Committee Republicans Vote to Undermine FAFSA and Jeopardize Retirees’ Savings

WASHINGTON – Today, the Committee on Education and the Workforce Republicans passed bills to: (1) undermine the Department of Education’s ability to roll out an accurate the Free Application for Federal Student Aid (FAFSA), and (2) repeal the Biden-Harris’ Administration’s commonsense Retirement Security Rule.

“Once again, we’re missing an opportunity to actually advance meaningful solutions that will uplift students, workers, and their families,” said Ranking Member Scott

H.R. 8932 would assign an accelerated October 1 deadline to roll out FAFSA. The Department of Education has faced technical challenges with FAFSA this year resulting in poor implementation and concerning FAFSA completion rates. However, assigning an arbitrary deadline, without providing additional resources or technical support, would set the Department up for failure.

“I want FAFSA to work. We all want FAFSA to work, and I want students to get the aid they’re entitled to in a timely manner. What we don’t want is for the Department to rush to meet arbitrary deadlines and push out a FAFSA form that – once again – has the same technical problems that students experienced this year when they could get it straight a couple of days after the deadline and release a form that actually works,” said Scott. “This legislation would do nothing to actually fix FAFSA or help students but would set the Department up for failure just to potentially score some political points. I guess we could complain on October 1st, but that doesn’t do any good.”

H.J. Res. 142 would repeal the Biden-Harris Administration’s Retirement Security Rule and jeopardize the finances of retiring workers and their families. The Retirement Security rule is a narrow, commonsense regulation to prevent retirees from receiving bad financial advice from unscrupulous advisors.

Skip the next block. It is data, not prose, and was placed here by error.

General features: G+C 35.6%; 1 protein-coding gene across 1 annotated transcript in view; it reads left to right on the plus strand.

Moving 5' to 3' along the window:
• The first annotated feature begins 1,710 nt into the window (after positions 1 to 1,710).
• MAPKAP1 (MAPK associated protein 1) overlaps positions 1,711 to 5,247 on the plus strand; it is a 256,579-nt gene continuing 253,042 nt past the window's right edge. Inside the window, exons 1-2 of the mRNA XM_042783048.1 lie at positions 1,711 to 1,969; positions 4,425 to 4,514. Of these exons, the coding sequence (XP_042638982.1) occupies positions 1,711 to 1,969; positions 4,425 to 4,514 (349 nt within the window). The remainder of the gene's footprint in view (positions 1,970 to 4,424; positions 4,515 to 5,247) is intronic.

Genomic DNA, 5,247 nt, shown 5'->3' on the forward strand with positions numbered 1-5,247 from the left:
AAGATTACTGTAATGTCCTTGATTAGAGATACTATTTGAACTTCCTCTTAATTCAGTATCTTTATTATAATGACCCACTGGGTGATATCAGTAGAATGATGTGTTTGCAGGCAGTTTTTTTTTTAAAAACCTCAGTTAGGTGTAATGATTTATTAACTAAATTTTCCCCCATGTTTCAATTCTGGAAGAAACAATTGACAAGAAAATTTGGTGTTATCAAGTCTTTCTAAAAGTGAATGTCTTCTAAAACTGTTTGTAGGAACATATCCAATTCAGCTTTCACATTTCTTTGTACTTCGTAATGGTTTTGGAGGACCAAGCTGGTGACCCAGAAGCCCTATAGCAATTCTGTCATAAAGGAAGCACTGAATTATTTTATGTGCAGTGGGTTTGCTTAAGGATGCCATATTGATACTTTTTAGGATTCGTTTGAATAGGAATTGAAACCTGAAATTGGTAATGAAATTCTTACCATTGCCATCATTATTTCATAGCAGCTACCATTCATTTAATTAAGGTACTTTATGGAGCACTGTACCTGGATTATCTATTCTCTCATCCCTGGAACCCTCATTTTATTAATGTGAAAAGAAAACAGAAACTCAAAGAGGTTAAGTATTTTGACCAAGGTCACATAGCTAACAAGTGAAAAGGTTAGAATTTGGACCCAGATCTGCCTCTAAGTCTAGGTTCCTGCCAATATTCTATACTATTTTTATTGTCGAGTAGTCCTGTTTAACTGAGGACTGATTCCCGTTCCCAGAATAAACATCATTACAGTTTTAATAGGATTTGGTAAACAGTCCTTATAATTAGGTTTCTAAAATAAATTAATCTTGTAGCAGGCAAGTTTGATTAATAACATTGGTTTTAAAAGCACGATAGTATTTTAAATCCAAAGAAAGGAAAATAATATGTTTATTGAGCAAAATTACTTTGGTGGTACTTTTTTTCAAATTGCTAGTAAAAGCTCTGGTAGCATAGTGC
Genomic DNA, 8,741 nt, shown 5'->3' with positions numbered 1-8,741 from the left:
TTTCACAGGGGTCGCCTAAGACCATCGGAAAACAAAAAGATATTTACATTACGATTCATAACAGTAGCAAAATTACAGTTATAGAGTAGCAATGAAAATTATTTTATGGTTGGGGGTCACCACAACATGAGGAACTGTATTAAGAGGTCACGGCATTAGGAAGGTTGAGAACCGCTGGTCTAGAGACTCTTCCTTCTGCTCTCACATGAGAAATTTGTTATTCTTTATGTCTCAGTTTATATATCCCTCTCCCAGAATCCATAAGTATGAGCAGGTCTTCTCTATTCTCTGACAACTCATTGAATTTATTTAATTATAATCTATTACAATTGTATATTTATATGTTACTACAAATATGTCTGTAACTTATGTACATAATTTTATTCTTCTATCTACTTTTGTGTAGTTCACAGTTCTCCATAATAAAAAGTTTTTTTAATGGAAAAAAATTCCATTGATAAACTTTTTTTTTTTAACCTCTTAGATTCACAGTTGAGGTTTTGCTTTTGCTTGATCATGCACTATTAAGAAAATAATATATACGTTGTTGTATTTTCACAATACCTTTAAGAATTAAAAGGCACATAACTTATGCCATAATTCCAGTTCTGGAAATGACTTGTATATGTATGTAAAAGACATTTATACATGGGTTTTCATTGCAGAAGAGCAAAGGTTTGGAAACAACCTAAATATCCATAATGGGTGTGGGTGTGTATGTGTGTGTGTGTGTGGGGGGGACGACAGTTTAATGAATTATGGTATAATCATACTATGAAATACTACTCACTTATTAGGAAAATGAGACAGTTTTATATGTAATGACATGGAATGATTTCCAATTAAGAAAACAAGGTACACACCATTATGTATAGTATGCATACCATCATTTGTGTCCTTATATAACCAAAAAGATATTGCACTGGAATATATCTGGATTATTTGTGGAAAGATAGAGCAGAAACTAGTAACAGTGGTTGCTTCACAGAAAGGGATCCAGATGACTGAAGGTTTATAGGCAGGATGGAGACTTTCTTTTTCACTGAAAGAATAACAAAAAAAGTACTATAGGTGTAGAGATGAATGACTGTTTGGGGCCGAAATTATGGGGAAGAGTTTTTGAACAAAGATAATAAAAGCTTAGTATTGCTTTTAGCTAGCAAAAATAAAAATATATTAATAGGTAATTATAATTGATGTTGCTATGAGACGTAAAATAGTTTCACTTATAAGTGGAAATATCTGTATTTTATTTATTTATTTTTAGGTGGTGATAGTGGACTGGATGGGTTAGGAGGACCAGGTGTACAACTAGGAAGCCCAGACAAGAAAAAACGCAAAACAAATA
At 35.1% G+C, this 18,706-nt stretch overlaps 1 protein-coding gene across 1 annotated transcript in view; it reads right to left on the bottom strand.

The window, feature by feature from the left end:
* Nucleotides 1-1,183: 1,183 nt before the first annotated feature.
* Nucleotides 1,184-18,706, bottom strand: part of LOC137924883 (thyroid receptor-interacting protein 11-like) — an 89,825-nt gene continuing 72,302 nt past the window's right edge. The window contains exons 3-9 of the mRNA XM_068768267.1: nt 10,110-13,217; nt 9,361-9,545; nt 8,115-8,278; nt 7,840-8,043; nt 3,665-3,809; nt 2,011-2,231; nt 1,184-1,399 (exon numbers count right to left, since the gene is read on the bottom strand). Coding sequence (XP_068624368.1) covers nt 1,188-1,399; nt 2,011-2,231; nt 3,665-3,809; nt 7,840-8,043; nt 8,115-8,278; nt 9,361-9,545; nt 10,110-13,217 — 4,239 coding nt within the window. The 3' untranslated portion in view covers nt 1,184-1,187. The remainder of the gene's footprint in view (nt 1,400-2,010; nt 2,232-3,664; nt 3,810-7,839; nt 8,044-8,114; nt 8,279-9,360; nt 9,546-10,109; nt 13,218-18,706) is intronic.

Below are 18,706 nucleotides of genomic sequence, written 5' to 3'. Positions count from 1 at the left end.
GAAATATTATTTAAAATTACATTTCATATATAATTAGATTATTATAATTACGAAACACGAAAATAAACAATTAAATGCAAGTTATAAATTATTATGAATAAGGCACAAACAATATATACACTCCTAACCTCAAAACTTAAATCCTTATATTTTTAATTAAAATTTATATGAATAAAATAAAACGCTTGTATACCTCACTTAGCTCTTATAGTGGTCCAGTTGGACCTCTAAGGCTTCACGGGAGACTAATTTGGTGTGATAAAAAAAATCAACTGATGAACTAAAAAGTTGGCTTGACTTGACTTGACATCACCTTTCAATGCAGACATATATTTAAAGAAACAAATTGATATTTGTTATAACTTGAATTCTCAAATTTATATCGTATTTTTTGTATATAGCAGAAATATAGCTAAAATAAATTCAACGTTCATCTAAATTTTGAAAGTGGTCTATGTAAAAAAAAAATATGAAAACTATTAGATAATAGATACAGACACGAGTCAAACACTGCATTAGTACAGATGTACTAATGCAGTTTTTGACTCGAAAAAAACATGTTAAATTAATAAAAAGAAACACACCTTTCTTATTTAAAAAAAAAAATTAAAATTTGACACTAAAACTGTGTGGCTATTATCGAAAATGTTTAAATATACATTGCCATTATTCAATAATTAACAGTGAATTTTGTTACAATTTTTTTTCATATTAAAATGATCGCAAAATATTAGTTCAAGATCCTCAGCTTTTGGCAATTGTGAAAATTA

“The Biden-Harris Administration’s Retirement Security Rule … help ensure workers, retirees, and retirement plan sponsors receive advice that’s in their best interests. I’m surprised that the concept is apparently controversial,” said Scott. “According to Morningstar, retirement plan participants would save over $55 billion in the first ten years after implementation and over $130 billion in the ten years after that, just by getting information that’s in their best interest, not in the best interest of the financial advisors.”

The Committee also passed a handful of bills related to the Bureau of Labor Statistics’ Standard Occupational Classification System. 

H.R. 2941, H.R. 6319, and H.R. 2574 suggest changes in the Bureau of Labor Statistics’ Standard Occupational Classification System to highlight groups of workers who are too often underpaid, under-protected, and underappreciated in today’s economy: Direct Support Professionals, 911 operators, and firefighters.  However, more action is needed to improve the livelihoods of these workers.

To read Ranking Member Scott’s full opening statement, click here

To read amendments and letters of opposition to H.R. 8932, H.R. H.R. 2941, H.R. 6319, H.R. 2574, and H.J. Res. 142, click here


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